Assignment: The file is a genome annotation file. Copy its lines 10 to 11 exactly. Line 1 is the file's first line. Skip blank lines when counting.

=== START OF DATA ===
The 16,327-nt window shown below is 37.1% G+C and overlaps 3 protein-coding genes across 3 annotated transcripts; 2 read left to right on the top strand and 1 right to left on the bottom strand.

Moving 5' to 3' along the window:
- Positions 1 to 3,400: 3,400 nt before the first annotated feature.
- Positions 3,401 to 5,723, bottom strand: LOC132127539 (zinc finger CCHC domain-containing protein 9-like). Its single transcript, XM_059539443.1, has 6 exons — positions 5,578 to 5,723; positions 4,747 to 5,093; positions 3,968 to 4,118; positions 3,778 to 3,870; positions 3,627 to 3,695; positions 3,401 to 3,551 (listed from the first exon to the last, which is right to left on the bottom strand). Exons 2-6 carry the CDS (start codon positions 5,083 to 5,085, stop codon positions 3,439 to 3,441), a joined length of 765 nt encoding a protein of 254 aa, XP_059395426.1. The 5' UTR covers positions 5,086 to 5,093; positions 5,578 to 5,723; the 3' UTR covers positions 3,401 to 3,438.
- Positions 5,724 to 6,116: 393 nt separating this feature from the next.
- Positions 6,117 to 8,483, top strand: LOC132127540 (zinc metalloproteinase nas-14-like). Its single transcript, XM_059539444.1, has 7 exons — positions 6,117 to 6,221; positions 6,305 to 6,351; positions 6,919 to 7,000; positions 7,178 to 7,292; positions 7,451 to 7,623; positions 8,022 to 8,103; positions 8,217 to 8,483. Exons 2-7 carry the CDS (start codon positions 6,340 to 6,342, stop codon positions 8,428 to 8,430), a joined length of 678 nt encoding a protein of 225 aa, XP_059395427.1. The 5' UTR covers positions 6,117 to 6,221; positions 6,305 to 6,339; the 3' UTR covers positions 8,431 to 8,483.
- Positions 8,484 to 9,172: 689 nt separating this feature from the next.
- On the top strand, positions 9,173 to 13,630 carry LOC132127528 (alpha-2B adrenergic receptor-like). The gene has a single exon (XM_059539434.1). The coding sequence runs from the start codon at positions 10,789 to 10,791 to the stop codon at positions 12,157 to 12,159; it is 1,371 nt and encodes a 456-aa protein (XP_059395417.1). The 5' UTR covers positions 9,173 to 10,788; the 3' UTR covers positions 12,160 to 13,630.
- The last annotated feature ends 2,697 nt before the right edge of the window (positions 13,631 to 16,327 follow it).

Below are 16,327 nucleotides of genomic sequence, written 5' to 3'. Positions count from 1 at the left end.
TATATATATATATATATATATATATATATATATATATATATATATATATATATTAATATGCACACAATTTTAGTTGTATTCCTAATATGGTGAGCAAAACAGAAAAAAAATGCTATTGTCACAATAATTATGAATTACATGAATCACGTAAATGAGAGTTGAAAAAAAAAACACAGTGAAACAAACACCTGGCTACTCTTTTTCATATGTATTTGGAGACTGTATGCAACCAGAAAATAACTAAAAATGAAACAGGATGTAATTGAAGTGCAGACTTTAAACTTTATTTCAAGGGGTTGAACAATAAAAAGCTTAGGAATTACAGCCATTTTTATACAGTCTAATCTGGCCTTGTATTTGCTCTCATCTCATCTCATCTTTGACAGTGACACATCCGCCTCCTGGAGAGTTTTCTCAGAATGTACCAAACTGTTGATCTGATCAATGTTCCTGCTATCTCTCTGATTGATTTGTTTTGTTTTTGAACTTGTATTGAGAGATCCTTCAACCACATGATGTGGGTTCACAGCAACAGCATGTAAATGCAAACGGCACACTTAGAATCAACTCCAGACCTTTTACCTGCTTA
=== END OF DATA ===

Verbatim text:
Below are 16,327 nucleotides of genomic sequence, written 5' to 3'. Positions count from 1 at the left end.
TATATATATATATATATATATATATATATATATATATATATATATATATATATTAATATGCACACAATTTTAGTTGTATTCCTAATATGGTGAGCAAAACAGAAAAAAAATGCTATTGTCACAATAATTATGAATTACATGAATCACGTAAATGAGAGTTGAAAAAAAAAACACAGTGAAACAAACACCTGGCTACTCTTTTTCATATGTATTTGGAGACTGTATGCAACCAGAAAATAACTAAAAATGAAACAGGATGTAATTGAAGTGCAGACTTTAAACTTTATTTCAAGGGGTTGAACAATAAAAAGCTTAGGAATTACAGCCATTTTTATACAGTCTAATCTGGCCTTGTATTTGCTCTCATCTCATCTCATCTTTGACAGTGACACATCCGCCTCCTGGAGAGTTTTCTCAGAATGTACCAAACTGTTGATCTGATCAATGTTCCTGCTATCTCTCTGATTGATTTGTTTTGTTTTTGAACTTGTATTGAGAGATCCTTCAACCACATGATGTGGGTTCACAGCAACAGCATGTAAATGCAAACGGCACACTTAGAATCAACTCCAGACCTTTTACCTGCTTA